Since the introduction of the Criminal Code in December 2010, companies have been developing internal regulations to catch up with the new rules and avoid risks that could be devastating to the company.
A group of General Counsel and Heads of Legal of large companies met at the recent Iberian Lawyer In-House Club Master Class, in collaboration with Osborne Clark, to discuss the challenges they face in terms of corruption, especially the impact these unlawful acts have outside Spanish borders.
Recent years have seen international anti-corruption legislation being developed more stringently in certain countries, for example in the UK and US with the Bribery Act, Foreign Corrupt Practices Act (FCPA) respectively – which is forcing companies to comply with strict anti-corruption practices when operating worldwide, and giving their respective jurisdictional authorities broad powers to enter, investigate and punish companies with interests in the UK or US.
Although many companies still haven’t developed strict protocols or processes to prevent illegal or corrupt activities, most have codes of ethics and Regulatory Protocols that offer employees the information necessary to avoid or prevent actions that are considered corrupt. However, many attending the Master Class admitted that they require further models to achieve these processes or protocols, as it is not something that is culturally imbedded in the DNA of many companies.
Most participants stated that if they didn’t receive direct support from top management, then no preventive action was taken. Management must be the first to lead by example and, if instances of illegal or corrupt activity arise, they should be able to discipline employees or executives and even report them so that a culture of ‘a clean company’ is integrated throughout the organisation.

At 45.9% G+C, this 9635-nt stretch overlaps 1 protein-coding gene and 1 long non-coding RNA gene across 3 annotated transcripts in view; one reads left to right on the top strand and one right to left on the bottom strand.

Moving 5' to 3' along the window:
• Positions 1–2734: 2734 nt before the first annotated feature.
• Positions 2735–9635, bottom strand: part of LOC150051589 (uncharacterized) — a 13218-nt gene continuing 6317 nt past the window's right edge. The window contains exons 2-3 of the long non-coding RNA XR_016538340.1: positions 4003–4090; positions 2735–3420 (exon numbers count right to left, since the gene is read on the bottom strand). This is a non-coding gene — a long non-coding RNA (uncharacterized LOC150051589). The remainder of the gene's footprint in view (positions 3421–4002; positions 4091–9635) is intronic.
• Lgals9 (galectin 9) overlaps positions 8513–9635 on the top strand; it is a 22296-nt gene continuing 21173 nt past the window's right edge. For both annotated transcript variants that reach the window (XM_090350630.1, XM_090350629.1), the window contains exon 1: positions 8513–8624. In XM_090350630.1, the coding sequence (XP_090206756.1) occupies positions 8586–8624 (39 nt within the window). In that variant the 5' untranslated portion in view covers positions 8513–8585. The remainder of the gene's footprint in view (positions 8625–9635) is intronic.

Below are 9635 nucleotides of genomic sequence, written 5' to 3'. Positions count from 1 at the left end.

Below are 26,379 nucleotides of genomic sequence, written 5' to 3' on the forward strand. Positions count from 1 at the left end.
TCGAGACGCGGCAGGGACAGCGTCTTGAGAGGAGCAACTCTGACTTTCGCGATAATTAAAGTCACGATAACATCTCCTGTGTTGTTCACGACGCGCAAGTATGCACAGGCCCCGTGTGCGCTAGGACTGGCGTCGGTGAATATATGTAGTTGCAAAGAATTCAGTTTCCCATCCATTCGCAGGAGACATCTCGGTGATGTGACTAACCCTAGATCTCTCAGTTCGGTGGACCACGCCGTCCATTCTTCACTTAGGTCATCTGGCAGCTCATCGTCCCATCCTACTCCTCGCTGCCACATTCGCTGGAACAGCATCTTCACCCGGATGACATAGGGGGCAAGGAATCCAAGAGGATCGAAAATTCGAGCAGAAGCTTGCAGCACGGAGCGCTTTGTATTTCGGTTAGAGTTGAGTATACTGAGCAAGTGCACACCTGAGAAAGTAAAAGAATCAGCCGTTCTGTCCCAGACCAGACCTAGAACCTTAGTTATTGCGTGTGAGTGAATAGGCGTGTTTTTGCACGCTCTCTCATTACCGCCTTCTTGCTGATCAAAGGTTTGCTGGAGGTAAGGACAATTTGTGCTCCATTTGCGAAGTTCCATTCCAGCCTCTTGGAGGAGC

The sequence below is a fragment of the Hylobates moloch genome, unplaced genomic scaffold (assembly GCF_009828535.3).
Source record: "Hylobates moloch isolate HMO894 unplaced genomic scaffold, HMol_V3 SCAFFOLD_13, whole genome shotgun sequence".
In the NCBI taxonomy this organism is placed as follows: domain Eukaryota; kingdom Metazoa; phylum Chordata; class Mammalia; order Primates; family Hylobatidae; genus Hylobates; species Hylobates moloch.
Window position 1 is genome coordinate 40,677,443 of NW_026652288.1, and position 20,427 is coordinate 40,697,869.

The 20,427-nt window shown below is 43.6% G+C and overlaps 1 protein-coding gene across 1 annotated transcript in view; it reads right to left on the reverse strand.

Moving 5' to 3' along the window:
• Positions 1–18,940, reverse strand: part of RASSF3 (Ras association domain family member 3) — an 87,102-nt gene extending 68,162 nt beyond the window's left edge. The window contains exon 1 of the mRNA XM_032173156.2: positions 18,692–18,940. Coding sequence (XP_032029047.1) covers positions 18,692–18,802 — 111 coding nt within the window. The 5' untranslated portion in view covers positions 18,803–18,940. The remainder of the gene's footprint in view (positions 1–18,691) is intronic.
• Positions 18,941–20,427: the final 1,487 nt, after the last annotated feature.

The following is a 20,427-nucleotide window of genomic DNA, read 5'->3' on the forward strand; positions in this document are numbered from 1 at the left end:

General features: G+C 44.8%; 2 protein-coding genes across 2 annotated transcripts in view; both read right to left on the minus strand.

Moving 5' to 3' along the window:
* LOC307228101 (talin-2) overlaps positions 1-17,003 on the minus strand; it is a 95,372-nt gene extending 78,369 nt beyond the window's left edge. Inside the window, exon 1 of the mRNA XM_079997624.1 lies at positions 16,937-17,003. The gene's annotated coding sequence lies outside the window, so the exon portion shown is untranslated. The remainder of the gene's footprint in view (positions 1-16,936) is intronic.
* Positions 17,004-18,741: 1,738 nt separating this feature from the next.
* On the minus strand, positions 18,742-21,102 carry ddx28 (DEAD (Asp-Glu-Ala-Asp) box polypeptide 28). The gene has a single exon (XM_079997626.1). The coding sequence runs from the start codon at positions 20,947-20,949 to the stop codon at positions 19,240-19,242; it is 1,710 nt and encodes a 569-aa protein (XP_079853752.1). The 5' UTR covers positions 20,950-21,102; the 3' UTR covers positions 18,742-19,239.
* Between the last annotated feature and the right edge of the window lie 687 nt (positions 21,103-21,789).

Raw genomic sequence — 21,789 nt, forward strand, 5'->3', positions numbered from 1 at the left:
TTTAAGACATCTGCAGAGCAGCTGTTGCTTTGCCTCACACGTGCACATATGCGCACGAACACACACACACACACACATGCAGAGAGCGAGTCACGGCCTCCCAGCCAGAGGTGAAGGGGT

Multinational companies represented in the debate showed greater ‘structural’ sensitivity when it came to the effectiveness of disciplinary systems or anti-corruption protocols. The debate analysed in depth the intentions of domestic companies to integrate international standards (US or UK) into their own systems, and respect them at all levels, which, according to the participants, is not just a legal issue but a key commitment to increase competitiveness of the business internationally. Many said they had lost out in international pitches for projects because they did not meet certain compliance requirements or had a ‘black spot’ in the history of the company.
The bipolarity of in-house lawyers
An interesting topic surrounded the role of in-house lawyers. Theoretically, the in-house lawyer must defend the interests of the company. But when also assuming the role of Director of Compliance, they take on a number of functions almost ‘police-like’ in nature, where they must assume the role of defender of the ‘ethics’ of the business, which is not always compatible with the defence of the internal interests of the company.
The trend seems to be to separate the two functions, and outsource the compliance function, although in-house lawyers could still serve on the Compliance Committee to coordinate joint actions.
Who has the ‘actual’ ability to complain and discipline?
It is interesting to note that it is the employees themselves that must feel like they have the ability to report those who have been identified as corrupt or who they believe are undertaking illegal activities. The question is how safe they feel in reporting a colleague or superior.
The in-house lawyers who attended the Master Class felt that the concept of ‘tipping off’, even using an external phone line anonymously, is not something that is currently happening in Spain.
Many consider as key those in senior management positions, and say they are afraid to act against their ‘boss’, in fear of losing their jobs. Participants discussed the models used by multinational companies, which creates a ‘pool’ of secretaries or personal assistants thereby breaking the link between an individual and a direct superior, sharing resources and breaking the trend to ‘use’ company resources for personal reasons.
Corruption and bribery is very widespread in certain parts of the world, said Silvia Steiner, a Partner at Osborne Clark in Madrid, especially in the southern hemisphere. Today, Spain has a very high level of active and passive corruption that can put international business at risk and also incur fines.
Although Spain still lacks case law regarding fines related to illicit or corrupt activities, it is recommendable to start working not only on anti-corruption protocols but also on attitudes.